meanwhile, US oil refineries were operating at 86.9% of their capacity in using 15,696,000 barrels of crude per day during the week ending February 28th, down from 87.9% of capacity the prior week, but still near the recent average refinery capacity utilization for the end of February, historically the time of year that refineries change blends and undergo maintenance...however, the 15,696,000 barrels per day of oil that were refined this week were 1.8% less than the 15,990,000 barrels of crude that were being processed daily during the week ending March 1st, 2019, when US refineries were operating at 87.5% of capacity....

with the decrease in the amount of oil being refined, gasoline output from our refineries was also lower, decreasing by 40,000 barrels per day to 9,757,000 barrels per day during the week ending February 28th, after our refineries' gasoline output had increased by 272,000 barrels per day over the prior week... after this week's decrease in gasoline output, our gasoline production was 1.0% lower than the 9,852,000 barrels of gasoline that were being produced daily over the same week of last year....meanwhile, our refineries' production of distillate fuels (diesel fuel and heat oil) decreased by 198,000 barrels per day to 4,648,000 barrels per day, after our distillates output had decreased by 6,000 barrels per day over the prior week...after this week's drop in distillates output, our distillates' production for the week was 5.5% less than the 4,919,000 barrels of distillates per day that were being produced during the week ending March 1st, 2019....

with the decrease in our gasoline production, our supply of gasoline in storage at the end of the week fell for the fifth week in a row, after twelve consecutive increases, but ​was still down for the 19th time in 37 weeks, falling by 4,339,000 barrels to 252,048,000 barrels during the week ending February 28th, after our gasoline supplies had decreased by 2,691,000 barrels over the prior week....our gasoline supplies decreased by more this week because the amount of gasoline supplied to US markets increased by 151,000 barrels per day to 9,186,000 barrels per day, while our exports of gasoline fell by 30,000 barrels per day to 802,000 barrels per day, while our imports of gasoline rose by 106,000 barrels per day to 511,000 barrels per day...but even after this week's big inventory decrease, our gasoline supplies were 0.5% higher than last March 1st's gasoline inventories of 250,714,000 barrels, and 2% above the five year average of our gasoline supplies for the same time of the year...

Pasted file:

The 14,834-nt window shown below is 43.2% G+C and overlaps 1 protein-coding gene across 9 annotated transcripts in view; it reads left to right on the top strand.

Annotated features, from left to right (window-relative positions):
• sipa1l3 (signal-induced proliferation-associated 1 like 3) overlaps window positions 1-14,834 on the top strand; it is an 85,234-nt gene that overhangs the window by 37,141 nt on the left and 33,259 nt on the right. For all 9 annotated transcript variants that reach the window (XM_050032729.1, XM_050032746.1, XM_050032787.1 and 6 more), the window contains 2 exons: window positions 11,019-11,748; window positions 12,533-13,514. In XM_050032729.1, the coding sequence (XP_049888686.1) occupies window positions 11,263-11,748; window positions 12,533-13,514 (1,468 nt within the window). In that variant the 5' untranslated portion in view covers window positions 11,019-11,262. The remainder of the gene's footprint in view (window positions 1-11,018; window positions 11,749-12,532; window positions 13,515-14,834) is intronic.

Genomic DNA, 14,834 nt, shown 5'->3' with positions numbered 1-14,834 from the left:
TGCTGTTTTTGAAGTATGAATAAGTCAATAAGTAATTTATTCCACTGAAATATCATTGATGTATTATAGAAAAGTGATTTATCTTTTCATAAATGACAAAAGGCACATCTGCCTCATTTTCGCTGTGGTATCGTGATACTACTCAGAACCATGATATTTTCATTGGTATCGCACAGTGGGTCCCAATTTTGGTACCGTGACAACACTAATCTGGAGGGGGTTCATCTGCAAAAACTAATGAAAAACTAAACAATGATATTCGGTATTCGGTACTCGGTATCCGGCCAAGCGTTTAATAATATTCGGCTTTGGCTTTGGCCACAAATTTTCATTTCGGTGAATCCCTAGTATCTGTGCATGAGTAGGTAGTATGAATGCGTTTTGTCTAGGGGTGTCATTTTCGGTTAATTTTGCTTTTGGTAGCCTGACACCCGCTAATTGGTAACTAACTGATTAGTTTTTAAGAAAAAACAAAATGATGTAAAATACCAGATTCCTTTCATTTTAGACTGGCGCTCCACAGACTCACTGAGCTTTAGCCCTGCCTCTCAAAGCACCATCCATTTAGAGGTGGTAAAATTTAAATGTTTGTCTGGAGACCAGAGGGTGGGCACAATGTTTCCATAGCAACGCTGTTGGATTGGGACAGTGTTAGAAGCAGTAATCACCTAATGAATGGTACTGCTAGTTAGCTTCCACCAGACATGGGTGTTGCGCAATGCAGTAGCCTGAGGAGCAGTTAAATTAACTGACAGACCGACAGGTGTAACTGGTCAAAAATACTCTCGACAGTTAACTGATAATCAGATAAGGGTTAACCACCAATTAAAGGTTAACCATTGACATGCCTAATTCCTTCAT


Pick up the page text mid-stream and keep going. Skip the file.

similarly, with the decrease in our distillates production, our supplies of distillate fuels decreased for the 17th time in 23 weeks and for 32nd time in the past 48 weeks, falling by 4,008,000 barrels to 134,464,000 barrels during the week ending February 28th, after our distillates supplies had decreased by 2,115,000 barrels over the prior week....our distillates supplies fell by more this week even though the amount of distillates supplied to US markets, an indicator of our domestic demand, fell by 200,000 barrels per day to 3,919,000 barrels per day, because our exports of distillates rose by 221,000 barrels per day to 1,427,000 barrels per day while our imports of distillates fell by 52,000 barrels per day to 125,000 barrels per day....after this week's decrease, our distillate supplies at the end of the week were 1.1% lower than the 135,986,000 barrels of distillates that we had stored on March 1st, 2019, and fell to about 7% below the five year average of distillates stocks for this time of the year...